One of the most common hormonal issues women face is Polycystic Ovary Syndrome (PCOS). Affecting 1 in 15 women, PCOS is a condition in which many small cysts fill a woman's ovaries. While some women begin showing signs of the condition — through weight gain, extra facial hair, and acne — in their teens, many do not discover it until they try to conceive a baby.
According to A.D.A.M.:
In polycystic ovary disease, there are many poorly developed follicles in the ovaries. The eggs in these follicles do not mature and, therefore, cannot be released from the ovaries. Instead, they form cysts in the ovary. This can contribute to infertility. The immature follicles and the inability to release an egg (ovulate) are likely caused by low levels of follicle stimulating hormone (FSH), and higher-than-normal levels of male hormones (androgens) produced in the ovary.
Though the condition sounds frightening, the good news is that PCOS is treatable. To see how doctors diagnose this problem and treat it, read more.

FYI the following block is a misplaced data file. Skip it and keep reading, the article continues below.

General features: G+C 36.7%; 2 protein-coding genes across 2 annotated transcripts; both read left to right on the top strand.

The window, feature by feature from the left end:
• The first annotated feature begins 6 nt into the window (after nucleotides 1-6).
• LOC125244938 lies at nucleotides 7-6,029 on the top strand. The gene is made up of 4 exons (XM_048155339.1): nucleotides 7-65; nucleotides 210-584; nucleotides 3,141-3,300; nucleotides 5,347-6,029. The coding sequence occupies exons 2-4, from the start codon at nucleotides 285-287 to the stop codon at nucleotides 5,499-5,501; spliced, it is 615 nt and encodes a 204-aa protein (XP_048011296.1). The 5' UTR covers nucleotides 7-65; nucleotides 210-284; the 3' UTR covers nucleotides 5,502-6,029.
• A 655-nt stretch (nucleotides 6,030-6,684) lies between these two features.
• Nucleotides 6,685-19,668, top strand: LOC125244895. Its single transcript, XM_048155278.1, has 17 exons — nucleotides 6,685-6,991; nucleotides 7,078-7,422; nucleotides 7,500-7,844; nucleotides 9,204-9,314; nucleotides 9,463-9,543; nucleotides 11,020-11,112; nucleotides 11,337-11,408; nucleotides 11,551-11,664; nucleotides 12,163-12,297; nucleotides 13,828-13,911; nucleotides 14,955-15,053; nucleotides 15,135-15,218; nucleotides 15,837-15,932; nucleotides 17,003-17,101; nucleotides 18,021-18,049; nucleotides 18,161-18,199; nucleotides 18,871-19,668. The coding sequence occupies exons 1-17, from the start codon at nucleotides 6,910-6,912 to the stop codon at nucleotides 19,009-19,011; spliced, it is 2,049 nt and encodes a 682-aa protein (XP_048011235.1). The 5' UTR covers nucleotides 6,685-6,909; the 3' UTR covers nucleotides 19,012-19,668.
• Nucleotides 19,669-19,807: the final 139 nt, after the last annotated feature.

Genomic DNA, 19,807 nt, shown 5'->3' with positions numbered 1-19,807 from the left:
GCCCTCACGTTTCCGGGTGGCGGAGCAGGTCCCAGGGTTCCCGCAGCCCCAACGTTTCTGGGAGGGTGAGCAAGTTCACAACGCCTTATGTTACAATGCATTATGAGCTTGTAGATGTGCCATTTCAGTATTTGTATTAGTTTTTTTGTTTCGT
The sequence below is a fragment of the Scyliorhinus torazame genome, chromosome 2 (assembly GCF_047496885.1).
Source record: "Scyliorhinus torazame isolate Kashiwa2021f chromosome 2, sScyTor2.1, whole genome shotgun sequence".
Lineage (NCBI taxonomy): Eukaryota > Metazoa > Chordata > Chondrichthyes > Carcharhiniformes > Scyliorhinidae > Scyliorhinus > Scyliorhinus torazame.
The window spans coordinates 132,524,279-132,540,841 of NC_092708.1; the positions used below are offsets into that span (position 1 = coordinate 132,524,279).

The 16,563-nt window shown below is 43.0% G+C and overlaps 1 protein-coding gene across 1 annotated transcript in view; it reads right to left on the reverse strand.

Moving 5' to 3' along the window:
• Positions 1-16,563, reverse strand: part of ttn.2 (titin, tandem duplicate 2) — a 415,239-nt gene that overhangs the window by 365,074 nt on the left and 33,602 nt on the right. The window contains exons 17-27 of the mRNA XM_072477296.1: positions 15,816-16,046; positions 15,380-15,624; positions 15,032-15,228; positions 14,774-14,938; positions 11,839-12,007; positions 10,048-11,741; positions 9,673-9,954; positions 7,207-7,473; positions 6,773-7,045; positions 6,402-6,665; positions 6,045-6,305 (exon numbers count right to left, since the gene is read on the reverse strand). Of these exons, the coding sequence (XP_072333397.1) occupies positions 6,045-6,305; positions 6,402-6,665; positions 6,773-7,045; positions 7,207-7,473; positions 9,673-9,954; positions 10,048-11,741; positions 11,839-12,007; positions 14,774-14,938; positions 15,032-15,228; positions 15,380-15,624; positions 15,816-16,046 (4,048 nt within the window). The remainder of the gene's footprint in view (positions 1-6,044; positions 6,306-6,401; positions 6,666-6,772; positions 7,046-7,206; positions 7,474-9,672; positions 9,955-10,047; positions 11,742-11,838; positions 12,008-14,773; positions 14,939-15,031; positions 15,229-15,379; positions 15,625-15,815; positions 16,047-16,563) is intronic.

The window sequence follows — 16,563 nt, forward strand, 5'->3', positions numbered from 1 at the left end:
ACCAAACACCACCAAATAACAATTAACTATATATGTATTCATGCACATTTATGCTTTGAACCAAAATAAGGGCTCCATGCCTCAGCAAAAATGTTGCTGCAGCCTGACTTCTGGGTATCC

During routine gynecological exams, doctors suspecting that their patients have PCOS will ask patients about their menstrual cycles and other symptoms. They will check for extra body hair and high blood pressure, while also conducting blood tests to check out blood sugar levels and hormone levels. Doctors may also suggest pelvic ultrasounds to see if there are any cysts present on the ovaries.
Should a woman be diagnosed with the condition, there are several treatments, including both birth control pills and the infertility drug Clomid. Women with PCOS who wish to conceive still have a good chance of normal pregnancies with a little medical or surgical intervention.